The Saints We Don't Need
Tuesday Devotional Reflection
I stood on the hill and looked out over the wide river. A stronger than expected breeze blew the brown beanie from my head and I chased it across the lawn. The old plantation house rose behind me, and my Girl Scout troop leader called me back to the group.
“That’s the Potomac River, girls,” our guide said. “Perhaps this is exactly where George Washington was when he tossed a silver dollar across to the other side.”
The water sparkled in the spring sunshine. What a big river! How could anyone throw a coin to the opposite shore? George Washington, father of our country and first president, must have possessed supernatural strength. Like Superman?
The vista, and the thought of him having lived right here, filled me with a sense of awe.
Although the memory is as clear as if it happened yesterday, it was probably fifty-five or so years ago. It was a long bus trip from Baltimore to Mount Vernon, the route my Methodist church Brownie troop had taken. My mother had starched my uniform so it would stay neat all day. We boarded the school bus early in the morning at the church parking lot, all fresh pressed to visit the first president’s house. Mostly, the dress scratched me while sitting on the vinyl bus seat.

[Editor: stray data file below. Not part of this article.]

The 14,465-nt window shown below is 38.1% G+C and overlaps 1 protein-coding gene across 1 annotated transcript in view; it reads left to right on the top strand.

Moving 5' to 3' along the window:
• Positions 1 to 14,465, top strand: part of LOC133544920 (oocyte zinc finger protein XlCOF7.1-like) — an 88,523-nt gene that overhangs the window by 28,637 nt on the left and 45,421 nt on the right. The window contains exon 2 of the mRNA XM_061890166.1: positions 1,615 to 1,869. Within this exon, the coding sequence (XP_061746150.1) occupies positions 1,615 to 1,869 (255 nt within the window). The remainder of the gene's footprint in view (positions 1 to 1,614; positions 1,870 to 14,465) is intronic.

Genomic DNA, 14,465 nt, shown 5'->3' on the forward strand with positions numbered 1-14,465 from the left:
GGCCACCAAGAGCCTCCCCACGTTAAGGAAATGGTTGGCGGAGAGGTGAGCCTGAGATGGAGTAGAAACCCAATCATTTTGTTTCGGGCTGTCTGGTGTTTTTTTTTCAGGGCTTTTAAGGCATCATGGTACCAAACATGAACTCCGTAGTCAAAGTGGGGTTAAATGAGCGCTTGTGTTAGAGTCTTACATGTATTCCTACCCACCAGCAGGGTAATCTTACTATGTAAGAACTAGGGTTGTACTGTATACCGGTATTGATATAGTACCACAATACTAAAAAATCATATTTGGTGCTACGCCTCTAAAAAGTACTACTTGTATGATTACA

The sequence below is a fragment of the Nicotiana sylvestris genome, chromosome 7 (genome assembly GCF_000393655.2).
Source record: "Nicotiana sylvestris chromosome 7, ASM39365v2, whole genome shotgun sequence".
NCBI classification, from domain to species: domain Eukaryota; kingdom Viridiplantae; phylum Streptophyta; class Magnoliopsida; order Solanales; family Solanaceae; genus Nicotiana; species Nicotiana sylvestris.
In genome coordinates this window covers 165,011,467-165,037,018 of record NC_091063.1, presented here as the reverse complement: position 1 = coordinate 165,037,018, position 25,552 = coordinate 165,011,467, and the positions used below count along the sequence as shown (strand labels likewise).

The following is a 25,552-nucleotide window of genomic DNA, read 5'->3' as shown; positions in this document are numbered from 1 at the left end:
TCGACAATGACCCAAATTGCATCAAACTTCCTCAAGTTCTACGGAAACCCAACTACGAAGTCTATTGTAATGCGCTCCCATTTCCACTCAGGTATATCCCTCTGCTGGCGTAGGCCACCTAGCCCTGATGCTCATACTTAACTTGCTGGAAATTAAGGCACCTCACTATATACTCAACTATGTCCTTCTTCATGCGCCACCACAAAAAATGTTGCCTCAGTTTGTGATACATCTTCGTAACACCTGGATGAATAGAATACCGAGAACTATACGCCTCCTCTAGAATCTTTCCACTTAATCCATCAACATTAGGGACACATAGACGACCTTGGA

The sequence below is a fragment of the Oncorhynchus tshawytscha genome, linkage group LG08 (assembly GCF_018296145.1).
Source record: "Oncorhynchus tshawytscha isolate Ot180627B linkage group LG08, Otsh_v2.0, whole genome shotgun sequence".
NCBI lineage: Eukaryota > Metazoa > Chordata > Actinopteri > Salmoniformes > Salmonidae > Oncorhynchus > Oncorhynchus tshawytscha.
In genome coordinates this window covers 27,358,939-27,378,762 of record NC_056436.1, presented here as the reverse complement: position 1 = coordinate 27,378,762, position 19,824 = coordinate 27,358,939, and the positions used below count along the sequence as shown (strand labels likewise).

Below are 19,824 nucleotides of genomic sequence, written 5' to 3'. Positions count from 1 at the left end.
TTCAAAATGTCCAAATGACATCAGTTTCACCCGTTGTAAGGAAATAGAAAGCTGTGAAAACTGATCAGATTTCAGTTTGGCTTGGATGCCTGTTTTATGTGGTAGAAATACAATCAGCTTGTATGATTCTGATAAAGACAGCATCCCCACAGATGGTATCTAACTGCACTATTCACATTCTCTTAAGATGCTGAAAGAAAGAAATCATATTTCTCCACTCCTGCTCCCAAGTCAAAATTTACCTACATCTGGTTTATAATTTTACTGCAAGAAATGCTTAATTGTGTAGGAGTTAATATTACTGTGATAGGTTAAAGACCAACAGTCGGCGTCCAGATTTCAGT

But what an adventure for a eight year old!
I was fortunate enough to be born in Maryland and grow up in the Mid-Atlantic, a place filled with history — and the landscape of endless school, church, and scout field trips. The world was a-jumble with lessons about the Founding Fathers, Jesus and John Wesley, and Betsy Ross and the Virgin Mary. I’m quite certain that, unlike the Catholic children who went to the church across the street from ours, I knew of Francis Scott Key before I ever heard of St. Francis.
Through some strange twists of fate, I wound up living in Mount Vernon. The house we bought more than twenty years ago sits on a piece of property once owned by George Washington, on the far edges of his Mount Vernon estate. The houses in the neighborhoods around us — mostly built from 1950 to 1980 — are similar in size and style. We’re the post-war suburban sprawl of northern Virginia, built on hunting lands where Pocahontas’ tribe once roamed, and where English squires built massive estates. Well, they didn’t build them. They had the people they held in slavery do the actual building.
I think about those people all the time — the Powhatan, those settlers and colonists, and those enslaved.